Quick, name me a women folk duo. What did you come up with, The Indigo Girls; no one else? Well let me add another name to that very short list – Wishing Chair. What you've never heard of them? Well guess what, until I'd heard their latest CD Underdog neither had I. And if this disc is anything to go by, they've been doing just fine without us and we've been missing out on something great.
Who and what are Wishing Chair? Well in the simplest terms they are a folk-roots partnership made up of Miriam Davidson and Kiya Heartwood based out of Kentucky but seemingly touring all the time. Since 1995 they have produced six CD's including Underdog which was released in 2005.
It's easy to fall into the trap of seeing the names of two women in a folk band and steeling yourself for oh so serious songs, the type young intellectual university women will sit around listening to deep into the night and discuss seriously. It's perfectly possible this could happen to Wishing Chair, but the rest of us can also enjoy their music and their songs.
It's not that I'm dissing the Indigo Girls here, it’s just sometimes you feel like you have to belong to some sort of club or society before you're allowed to "really understand" them. It's like they've been claimed as the exclusive preserve of one group of people while the rest of us are too insensitive to get the message.
No one is going to claim Wishing Chair as their own because this music is far too independent and free spirited to allow it to be tied down that way. Sure Miriam and Kiya sing about political issues and pour emotions into their material, but it feels like underneath it there is a huge amount of laughter waiting to escape.
Unlike so many issue-oriented groups you never get the impression the Miriam and Kiya have an axe to grind or are making any claims to moral superiority because of their opinions. They sing about the things they believe in and what they care about – true enough – but what makes Country and Folk music interesting is when the performers can put their hearts into the song and music.
On "One Real Song" they sing about what keeps them going on the road, in the studio, and in music. Anybody who has ever tried to create something that makes it all worthwhile can identify with the songs they sing. It's about the search for the perfect written word or the perfect picture as much as it is the search for the perfect song.
It's not often a song about a wedding can be termed a political song, although I'm sure incidences will continue in the near future where songs about two people loving each other and being joined together, like "Outlaw Wedding" will become the norm. But I think they are going to have a hard time living up to the standards established by it. Not only does it deal with issue of same sex marriages in a subtle manner but it's also a wonderful endorsement of marriage and family.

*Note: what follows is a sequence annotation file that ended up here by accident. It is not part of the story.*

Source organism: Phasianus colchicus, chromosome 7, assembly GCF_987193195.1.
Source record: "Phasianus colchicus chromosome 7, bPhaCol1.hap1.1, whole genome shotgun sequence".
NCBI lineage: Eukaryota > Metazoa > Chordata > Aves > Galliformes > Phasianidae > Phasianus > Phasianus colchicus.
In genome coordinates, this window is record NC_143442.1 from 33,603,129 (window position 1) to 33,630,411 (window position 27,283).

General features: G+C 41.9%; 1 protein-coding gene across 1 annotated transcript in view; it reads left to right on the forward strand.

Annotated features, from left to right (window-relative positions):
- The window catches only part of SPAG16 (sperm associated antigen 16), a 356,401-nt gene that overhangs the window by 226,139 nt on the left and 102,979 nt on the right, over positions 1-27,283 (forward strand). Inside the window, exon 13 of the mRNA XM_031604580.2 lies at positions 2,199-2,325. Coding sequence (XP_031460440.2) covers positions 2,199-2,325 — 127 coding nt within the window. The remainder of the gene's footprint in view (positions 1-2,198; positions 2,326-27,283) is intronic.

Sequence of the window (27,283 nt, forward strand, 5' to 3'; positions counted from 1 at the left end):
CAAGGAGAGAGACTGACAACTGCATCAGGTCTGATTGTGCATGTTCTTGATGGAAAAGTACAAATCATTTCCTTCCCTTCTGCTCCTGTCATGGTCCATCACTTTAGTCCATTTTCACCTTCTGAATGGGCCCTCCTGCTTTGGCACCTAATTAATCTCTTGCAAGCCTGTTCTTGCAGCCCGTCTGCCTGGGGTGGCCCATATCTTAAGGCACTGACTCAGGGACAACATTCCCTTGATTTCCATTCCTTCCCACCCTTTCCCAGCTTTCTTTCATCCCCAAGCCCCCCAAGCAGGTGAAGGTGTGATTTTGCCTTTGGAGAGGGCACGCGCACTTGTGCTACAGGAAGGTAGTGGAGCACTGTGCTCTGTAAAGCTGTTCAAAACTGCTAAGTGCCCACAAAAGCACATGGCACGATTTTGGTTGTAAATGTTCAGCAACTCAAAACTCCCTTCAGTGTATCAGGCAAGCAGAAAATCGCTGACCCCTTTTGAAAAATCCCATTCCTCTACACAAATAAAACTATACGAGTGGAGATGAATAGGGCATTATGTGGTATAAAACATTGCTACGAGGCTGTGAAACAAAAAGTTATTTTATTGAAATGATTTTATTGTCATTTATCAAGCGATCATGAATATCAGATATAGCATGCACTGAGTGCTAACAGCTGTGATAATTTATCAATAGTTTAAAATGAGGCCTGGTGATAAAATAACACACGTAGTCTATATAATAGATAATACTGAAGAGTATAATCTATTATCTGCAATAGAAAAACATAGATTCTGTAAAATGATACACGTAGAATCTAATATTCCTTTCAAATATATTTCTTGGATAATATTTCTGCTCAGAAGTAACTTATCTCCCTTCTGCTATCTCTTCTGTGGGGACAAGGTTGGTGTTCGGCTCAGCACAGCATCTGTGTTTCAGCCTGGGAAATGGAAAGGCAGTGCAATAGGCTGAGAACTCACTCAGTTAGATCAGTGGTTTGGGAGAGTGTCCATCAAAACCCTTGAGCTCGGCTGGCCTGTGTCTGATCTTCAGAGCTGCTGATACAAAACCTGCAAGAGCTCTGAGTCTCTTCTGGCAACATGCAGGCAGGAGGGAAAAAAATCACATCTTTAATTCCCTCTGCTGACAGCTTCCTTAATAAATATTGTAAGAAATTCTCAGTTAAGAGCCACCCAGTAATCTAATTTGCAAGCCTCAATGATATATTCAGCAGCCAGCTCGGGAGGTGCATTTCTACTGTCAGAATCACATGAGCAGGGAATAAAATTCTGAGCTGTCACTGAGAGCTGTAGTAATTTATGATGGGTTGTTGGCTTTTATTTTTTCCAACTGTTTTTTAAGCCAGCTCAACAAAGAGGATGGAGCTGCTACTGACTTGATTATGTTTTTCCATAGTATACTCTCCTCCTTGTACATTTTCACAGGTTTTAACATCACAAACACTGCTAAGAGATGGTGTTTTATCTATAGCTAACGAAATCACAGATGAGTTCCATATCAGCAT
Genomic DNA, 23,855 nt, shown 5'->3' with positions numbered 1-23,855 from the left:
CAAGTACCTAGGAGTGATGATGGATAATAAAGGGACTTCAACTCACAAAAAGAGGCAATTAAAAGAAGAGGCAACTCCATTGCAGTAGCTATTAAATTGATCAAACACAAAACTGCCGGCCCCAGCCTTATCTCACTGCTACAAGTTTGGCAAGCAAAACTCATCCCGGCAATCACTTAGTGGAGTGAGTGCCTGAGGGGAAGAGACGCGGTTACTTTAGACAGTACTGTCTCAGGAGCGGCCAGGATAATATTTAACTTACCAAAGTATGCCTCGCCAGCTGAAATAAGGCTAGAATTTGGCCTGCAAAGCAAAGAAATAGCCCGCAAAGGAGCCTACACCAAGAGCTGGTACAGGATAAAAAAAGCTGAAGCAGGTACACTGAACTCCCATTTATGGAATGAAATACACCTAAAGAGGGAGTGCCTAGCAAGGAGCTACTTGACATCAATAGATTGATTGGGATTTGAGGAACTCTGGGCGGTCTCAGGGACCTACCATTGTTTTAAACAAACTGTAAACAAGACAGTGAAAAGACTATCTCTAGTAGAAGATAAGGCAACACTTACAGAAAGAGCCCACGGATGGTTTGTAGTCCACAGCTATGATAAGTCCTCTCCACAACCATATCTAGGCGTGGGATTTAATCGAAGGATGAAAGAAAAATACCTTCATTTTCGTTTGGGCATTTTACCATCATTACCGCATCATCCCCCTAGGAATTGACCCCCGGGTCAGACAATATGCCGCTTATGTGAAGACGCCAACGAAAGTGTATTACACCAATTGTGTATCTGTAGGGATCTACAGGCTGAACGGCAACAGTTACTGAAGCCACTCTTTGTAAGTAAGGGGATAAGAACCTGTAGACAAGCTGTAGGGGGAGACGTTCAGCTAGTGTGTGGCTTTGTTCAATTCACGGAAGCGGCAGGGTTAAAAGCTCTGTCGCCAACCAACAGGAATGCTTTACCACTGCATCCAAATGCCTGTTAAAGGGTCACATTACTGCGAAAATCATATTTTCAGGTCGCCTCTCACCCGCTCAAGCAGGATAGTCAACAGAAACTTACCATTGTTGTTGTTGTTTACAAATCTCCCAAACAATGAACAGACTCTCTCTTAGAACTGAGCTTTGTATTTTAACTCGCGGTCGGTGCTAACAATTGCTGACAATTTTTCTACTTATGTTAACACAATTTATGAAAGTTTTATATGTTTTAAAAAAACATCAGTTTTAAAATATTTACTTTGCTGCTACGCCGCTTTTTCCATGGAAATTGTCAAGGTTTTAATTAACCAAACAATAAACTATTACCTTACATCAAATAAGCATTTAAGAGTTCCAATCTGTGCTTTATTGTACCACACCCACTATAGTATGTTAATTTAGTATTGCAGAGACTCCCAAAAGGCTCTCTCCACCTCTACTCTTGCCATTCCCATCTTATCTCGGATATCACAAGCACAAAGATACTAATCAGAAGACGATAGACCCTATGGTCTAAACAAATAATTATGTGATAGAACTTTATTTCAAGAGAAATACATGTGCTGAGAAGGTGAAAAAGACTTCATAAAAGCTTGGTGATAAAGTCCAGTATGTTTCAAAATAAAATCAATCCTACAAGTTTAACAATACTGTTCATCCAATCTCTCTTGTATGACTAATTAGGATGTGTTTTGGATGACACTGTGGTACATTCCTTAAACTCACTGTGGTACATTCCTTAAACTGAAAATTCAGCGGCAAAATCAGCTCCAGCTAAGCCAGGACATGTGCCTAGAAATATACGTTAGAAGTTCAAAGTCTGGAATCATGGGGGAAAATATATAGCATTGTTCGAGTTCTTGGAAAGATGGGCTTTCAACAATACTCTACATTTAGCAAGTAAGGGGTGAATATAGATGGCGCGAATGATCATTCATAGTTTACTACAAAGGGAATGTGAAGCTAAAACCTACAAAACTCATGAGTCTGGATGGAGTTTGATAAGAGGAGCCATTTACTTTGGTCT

For those of you who are supportive of the war in Afghanistan and the current administration's foreign policy, the song you are least likely to enjoy is "Bully Circus." What I found particularly appealing about this song aside from the lyrics, which are far more intelligent then usual, is the wonderful feel they have created with the music in this song.
Circus music has a very particular style. If whoever is performing starts to distort it, even slightly, it begins to sound awfully sinister and makes whatever one is singing about dangerous and evil. What truly separates "Bully Circus" from other protest songs, is the singers do more then just whine about how bad the government is, but offer some idea that they can and will do something, where they are able, to make a difference.
Social responsibility shouldn't be a novelty coming from people who sing about it, but so many of them are of the 'do as I say not as I do' attitude finding a sincere voice that just wants to do something positive is a refreshing change. There's also something about a country music protest song that is much more effective than other genres. Maybe it's because I associate country music so much with pseudo patriotic stuff that anytime we hear someone using the genre for a protest song it becomes all the more potent for it's familiarity of style but difference of content.
Miriam Davidson and Kiya Heartwood as Wishing Chair are a revelation of both style and content. For those who like their folk music with a country twang, and their country music to be about more than cars, truck drivers, and pain Wishing Chair's new disc, Underdog is the answer to your search. Not since Holly Near, Ronnie Gilbert, and Ferron joined together have I heard as powerful and intelligent music from a woman's folk/country group.